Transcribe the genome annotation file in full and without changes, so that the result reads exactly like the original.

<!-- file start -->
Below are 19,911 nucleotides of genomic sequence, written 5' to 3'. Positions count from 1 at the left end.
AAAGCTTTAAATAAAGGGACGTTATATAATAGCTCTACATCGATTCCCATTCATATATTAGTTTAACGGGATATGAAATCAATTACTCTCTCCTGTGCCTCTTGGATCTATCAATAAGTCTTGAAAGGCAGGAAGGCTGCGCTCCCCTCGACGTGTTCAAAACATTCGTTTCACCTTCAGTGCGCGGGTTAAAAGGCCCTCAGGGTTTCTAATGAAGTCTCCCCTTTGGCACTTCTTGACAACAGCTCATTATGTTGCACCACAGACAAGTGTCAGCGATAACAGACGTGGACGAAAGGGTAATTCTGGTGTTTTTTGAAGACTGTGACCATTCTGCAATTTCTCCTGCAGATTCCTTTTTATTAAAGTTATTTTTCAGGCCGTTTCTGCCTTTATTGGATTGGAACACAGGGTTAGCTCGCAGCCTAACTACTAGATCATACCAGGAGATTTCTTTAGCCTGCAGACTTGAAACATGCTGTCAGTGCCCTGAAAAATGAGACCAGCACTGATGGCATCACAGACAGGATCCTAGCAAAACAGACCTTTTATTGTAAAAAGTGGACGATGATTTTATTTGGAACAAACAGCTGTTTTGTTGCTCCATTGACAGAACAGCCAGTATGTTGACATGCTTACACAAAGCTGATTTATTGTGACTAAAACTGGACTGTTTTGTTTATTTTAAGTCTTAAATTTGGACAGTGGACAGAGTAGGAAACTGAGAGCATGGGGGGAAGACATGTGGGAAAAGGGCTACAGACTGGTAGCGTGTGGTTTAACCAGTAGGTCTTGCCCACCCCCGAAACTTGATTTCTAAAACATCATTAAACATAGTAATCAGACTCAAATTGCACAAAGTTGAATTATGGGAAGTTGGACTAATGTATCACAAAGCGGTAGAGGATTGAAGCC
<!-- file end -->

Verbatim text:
Below are 19,911 nucleotides of genomic sequence, written 5' to 3'. Positions count from 1 at the left end.
AAAGCTTTAAATAAAGGGACGTTATATAATAGCTCTACATCGATTCCCATTCATATATTAGTTTAACGGGATATGAAATCAATTACTCTCTCCTGTGCCTCTTGGATCTATCAATAAGTCTTGAAAGGCAGGAAGGCTGCGCTCCCCTCGACGTGTTCAAAACATTCGTTTCACCTTCAGTGCGCGGGTTAAAAGGCCCTCAGGGTTTCTAATGAAGTCTCCCCTTTGGCACTTCTTGACAACAGCTCATTATGTTGCACCACAGACAAGTGTCAGCGATAACAGACGTGGACGAAAGGGTAATTCTGGTGTTTTTTGAAGACTGTGACCATTCTGCAATTTCTCCTGCAGATTCCTTTTTATTAAAGTTATTTTTCAGGCCGTTTCTGCCTTTATTGGATTGGAACACAGGGTTAGCTCGCAGCCTAACTACTAGATCATACCAGGAGATTTCTTTAGCCTGCAGACTTGAAACATGCTGTCAGTGCCCTGAAAAATGAGACCAGCACTGATGGCATCACAGACAGGATCCTAGCAAAACAGACCTTTTATTGTAAAAAGTGGACGATGATTTTATTTGGAACAAACAGCTGTTTTGTTGCTCCATTGACAGAACAGCCAGTATGTTGACATGCTTACACAAAGCTGATTTATTGTGACTAAAACTGGACTGTTTTGTTTATTTTAAGTCTTAAATTTGGACAGTGGACAGAGTAGGAAACTGAGAGCATGGGGGGAAGACATGTGGGAAAAGGGCTACAGACTGGTAGCGTGTGGTTTAACCAGTAGGTCTTGCCCACCCCCGAAACTTGATTTCTAAAACATCATTAAACATAGTAATCAGACTCAAATTGCACAAAGTTGAATTATGGGAAGTTGGACTAATGTATCACAAAGCGGTAGAGGATTGAAGCC